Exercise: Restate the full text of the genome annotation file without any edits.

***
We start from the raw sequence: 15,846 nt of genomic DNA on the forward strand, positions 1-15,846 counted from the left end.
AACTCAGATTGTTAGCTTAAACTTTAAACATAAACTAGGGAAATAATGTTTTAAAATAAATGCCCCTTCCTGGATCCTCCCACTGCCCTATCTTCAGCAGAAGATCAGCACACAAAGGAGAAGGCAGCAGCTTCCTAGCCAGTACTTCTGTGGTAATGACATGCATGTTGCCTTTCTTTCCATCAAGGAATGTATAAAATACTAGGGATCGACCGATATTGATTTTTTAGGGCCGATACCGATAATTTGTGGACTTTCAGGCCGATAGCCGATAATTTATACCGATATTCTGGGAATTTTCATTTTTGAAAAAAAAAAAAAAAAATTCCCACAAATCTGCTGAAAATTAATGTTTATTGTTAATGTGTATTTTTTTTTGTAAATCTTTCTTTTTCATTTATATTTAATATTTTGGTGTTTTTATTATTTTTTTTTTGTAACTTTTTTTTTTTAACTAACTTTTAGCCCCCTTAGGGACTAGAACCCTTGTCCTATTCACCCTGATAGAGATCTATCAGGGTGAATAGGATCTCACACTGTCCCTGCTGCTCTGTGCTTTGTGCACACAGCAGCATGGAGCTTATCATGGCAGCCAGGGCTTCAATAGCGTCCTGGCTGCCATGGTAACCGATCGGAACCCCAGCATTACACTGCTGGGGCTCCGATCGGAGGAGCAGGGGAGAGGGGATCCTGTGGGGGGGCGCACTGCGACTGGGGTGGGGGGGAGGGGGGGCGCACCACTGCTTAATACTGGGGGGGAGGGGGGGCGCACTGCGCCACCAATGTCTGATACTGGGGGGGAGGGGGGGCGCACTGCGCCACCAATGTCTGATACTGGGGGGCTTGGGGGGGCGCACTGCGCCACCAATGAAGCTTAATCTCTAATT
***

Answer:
We start from the raw sequence: 15,846 nt of genomic DNA on the forward strand, positions 1-15,846 counted from the left end.
AACTCAGATTGTTAGCTTAAACTTTAAACATAAACTAGGGAAATAATGTTTTAAAATAAATGCCCCTTCCTGGATCCTCCCACTGCCCTATCTTCAGCAGAAGATCAGCACACAAAGGAGAAGGCAGCAGCTTCCTAGCCAGTACTTCTGTGGTAATGACATGCATGTTGCCTTTCTTTCCATCAAGGAATGTATAAAATACTAGGGATCGACCGATATTGATTTTTTAGGGCCGATACCGATAATTTGTGGACTTTCAGGCCGATAGCCGATAATTTATACCGATATTCTGGGAATTTTCATTTTTGAAAAAAAAAAAAAAAAATTCCCACAAATCTGCTGAAAATTAATGTTTATTGTTAATGTGTATTTTTTTTTGTAAATCTTTCTTTTTCATTTATATTTAATATTTTGGTGTTTTTATTATTTTTTTTTTGTAACTTTTTTTTTTTAACTAACTTTTAGCCCCCTTAGGGACTAGAACCCTTGTCCTATTCACCCTGATAGAGATCTATCAGGGTGAATAGGATCTCACACTGTCCCTGCTGCTCTGTGCTTTGTGCACACAGCAGCATGGAGCTTATCATGGCAGCCAGGGCTTCAATAGCGTCCTGGCTGCCATGGTAACCGATCGGAACCCCAGCATTACACTGCTGGGGCTCCGATCGGAGGAGCAGGGGAGAGGGGATCCTGTGGGGGGGCGCACTGCGACTGGGGTGGGGGGGAGGGGGGGCGCACCACTGCTTAATACTGGGGGGGAGGGGGGGCGCACTGCGCCACCAATGTCTGATACTGGGGGGGAGGGGGGGCGCACTGCGCCACCAATGTCTGATACTGGGGGGCTTGGGGGGGCGCACTGCGCCACCAATGAAGCTTAATCTCTAATT